In the Lair of the Bloody Handed
Part Four – This Is Not Your Fight
Nhaqosa and his companions followed Tolvir and Ashara as they crossed through the fields in the clearing and into the village. The man that Tolvir had called Barlor stayed behind with the other men, starting to work on the long task of skinning the crocodile and butchering it for its meat. The village had a rough and rustic feel about it, being comprised of a cluster of huts centred around one large hall at the heart of it. Alongside the hall a tall tree grew, casting shade over a grassy sward. Throughout the entire village there was no evidence of the use of any forms of metal, only stone and wood. Tolvir led the way towards the hall, and on inside it, through an entrance from which a hide hung as a simple door.
From the layout of the interior, Nhaqosa gathered that the building served as some form of communal gathering hall. A long fireplace had been built down the middle, while woven baskets, clay pots and jugs and bundles of hides were lined along the walls, and strings of herbs, dried meats and other foods hung from the beams that formed the rood. Only a few others were present, mostly elderly villagers who were sorting through a number of bundles of hides.
The far end of the hall remained clear but for a ring of wooden stumps that were set there as seats for gatherings.
“Please, sit,” Tolvir said, gesturing to the stumps. “Ashara, get drinks for our guests.”
The group began to take their seats, setting down their packs and weapons, while Ashara headed to one of the clay pots and began to fill some clay mugs from it. When she began to hand them out, Nhaqosa found it contained a drink which, on tasting, turned out to be a form of strong spirit that burned the throat on the way down.
“Who are these People of Iron?” Nhaqosa asked after a moment adjusting to the effects of the drink.
“They live beyond the forests,” Tolvir explained, “In the lands beyond the Great River.”
“You call them the People of Iron, which would imply that you know of iron, and of metal, yet I do not see any around your village.”
“We do not know the secrets of the making of it,” Tolvier replied. “It is a secret the People of Iron guard jealously, and as such they demand much in the way of trade for even the smallest item.” He shook his head. “It is the way of things, but we make do without. Tonight, though, we feast, thanks to your efforts. That creature will provide meat for many days.”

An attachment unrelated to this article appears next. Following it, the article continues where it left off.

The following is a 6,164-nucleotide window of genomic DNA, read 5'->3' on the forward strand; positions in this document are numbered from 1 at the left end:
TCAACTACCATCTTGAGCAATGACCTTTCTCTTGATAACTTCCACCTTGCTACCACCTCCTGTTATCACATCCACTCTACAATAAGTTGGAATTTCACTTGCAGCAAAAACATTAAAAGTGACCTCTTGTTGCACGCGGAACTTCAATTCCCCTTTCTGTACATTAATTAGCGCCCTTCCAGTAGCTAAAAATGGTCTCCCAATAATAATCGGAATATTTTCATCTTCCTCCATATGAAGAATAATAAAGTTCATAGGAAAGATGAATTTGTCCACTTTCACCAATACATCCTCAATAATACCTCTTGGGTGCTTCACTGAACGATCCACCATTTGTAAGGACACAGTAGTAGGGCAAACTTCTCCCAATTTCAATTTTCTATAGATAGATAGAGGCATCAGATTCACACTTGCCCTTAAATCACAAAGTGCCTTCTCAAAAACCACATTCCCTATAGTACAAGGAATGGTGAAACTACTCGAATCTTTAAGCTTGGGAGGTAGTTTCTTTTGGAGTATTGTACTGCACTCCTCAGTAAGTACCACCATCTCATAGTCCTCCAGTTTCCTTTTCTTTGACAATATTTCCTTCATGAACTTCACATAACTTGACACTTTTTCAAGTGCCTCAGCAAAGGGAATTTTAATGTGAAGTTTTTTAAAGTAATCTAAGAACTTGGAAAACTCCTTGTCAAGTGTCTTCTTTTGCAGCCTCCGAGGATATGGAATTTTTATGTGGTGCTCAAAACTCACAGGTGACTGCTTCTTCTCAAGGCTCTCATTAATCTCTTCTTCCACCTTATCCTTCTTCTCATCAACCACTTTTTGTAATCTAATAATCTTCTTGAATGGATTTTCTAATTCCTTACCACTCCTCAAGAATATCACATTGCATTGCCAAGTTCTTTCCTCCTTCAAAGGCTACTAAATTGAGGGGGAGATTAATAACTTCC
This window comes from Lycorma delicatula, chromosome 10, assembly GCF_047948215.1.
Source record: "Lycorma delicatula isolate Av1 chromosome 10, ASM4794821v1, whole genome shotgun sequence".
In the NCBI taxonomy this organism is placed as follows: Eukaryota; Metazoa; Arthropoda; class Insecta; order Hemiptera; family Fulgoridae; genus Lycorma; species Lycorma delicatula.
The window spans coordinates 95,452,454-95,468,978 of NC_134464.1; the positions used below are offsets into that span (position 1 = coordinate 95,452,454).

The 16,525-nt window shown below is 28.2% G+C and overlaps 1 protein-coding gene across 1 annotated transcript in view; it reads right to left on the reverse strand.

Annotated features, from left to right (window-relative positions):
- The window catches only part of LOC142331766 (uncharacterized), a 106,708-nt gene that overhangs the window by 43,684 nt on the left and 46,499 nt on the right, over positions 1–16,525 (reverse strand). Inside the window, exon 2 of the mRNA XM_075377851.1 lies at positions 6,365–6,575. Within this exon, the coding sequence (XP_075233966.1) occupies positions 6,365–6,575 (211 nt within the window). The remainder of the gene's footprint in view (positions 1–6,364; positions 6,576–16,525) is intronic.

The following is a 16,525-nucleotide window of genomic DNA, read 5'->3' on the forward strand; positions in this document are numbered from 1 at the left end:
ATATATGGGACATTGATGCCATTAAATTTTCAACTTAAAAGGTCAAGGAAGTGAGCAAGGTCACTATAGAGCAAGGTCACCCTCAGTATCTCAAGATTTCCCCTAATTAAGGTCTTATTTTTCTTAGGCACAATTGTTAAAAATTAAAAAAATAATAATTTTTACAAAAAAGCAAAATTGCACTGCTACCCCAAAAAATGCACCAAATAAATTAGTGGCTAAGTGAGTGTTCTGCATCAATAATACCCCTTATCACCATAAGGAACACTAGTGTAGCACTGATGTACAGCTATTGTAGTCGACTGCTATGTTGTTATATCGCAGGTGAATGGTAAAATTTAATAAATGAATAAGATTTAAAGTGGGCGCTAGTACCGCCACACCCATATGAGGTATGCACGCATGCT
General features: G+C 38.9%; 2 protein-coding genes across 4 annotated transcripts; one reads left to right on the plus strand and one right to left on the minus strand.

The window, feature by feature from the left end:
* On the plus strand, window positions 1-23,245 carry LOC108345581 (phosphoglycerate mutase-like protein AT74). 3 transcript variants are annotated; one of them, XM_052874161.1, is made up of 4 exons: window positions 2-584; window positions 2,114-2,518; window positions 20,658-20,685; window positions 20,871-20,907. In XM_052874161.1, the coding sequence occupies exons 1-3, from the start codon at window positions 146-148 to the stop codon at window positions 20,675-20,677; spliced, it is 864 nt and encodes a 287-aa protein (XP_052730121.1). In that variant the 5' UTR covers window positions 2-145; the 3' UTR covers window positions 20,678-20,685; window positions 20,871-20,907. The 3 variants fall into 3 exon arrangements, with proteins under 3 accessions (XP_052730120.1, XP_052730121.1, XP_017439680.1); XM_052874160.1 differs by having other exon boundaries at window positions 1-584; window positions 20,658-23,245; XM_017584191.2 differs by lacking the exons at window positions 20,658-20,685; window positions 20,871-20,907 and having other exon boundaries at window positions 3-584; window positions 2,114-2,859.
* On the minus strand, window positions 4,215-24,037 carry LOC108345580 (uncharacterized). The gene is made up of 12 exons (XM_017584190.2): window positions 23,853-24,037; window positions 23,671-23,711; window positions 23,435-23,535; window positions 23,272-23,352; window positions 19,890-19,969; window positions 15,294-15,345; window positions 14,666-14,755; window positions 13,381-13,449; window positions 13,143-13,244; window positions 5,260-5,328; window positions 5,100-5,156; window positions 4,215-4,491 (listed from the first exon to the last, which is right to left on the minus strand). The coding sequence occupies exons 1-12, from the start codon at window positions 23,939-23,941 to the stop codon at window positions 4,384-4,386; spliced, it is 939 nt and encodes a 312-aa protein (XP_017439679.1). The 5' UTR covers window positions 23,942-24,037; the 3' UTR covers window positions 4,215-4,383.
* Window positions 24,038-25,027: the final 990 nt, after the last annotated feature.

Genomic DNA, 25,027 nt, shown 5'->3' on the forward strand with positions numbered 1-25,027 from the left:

“Are there many such wild animals around here?” Abasan asked.
“Many. The forests are full of them, whether they are snake or flightless bird, lizard or cat or others beside. They grow large and strong and most dangerous.”
“That must make life interesting,” Lakach noted dryly.
Tolvir’s answering smile had an amused element to it. “It has its moments. You have to learn to live with it though or you do not survive.”
Barely had he completed speaking when one of the men of the village burst in through the hide doorway, breathing heavily, his face bearing a look of grave concern. He hurried over to where Tolvir sat. “Keturhi’s minions approach!”
A look of profound sadness came over Tolvir at the news and he rose to his feet. “If you will excuse me, but I must attend to this.”
“What is it?” Nhaqosa asked, setting aside his clay mug.
“It is most certain that we shall be attacked shortly.”
“By the forces of Keturhi the Red, the Bloody Handed,” Tolvir explained.
The name was not one that to Nhaqosa’s mind inspired confidence. “We could be of help,” he offered.
A faint spark of hope lit up in Tolvir’s eyes. “This is not your fight though.”
“It is if we make it so,” Nhaqosa told him, to the nods of the others around him. “Who is the Keturhi?”
“She was one of us, once, though not of this village. Born gifted far more so than any for many a generation, she quickly mastered all that could be taught her, and more, yet deep down she lusted for power like no other has. We did not realise it until it was too late. She began to twist the minds of some to do her bidding, and seduced others were promises of wealth and power. One by one the tribes have fallen to her, and her forces have grown with each victory. Now it would appear that it is our turn to suffer that fate.”
“Not if we can stop it,” Nhaqosa stated firmly.
“She possesses formidable power, great one,” Tolvir warned.
“She has not met the likes of me before, either,” Nhaqosa pointed out in a low rumble.
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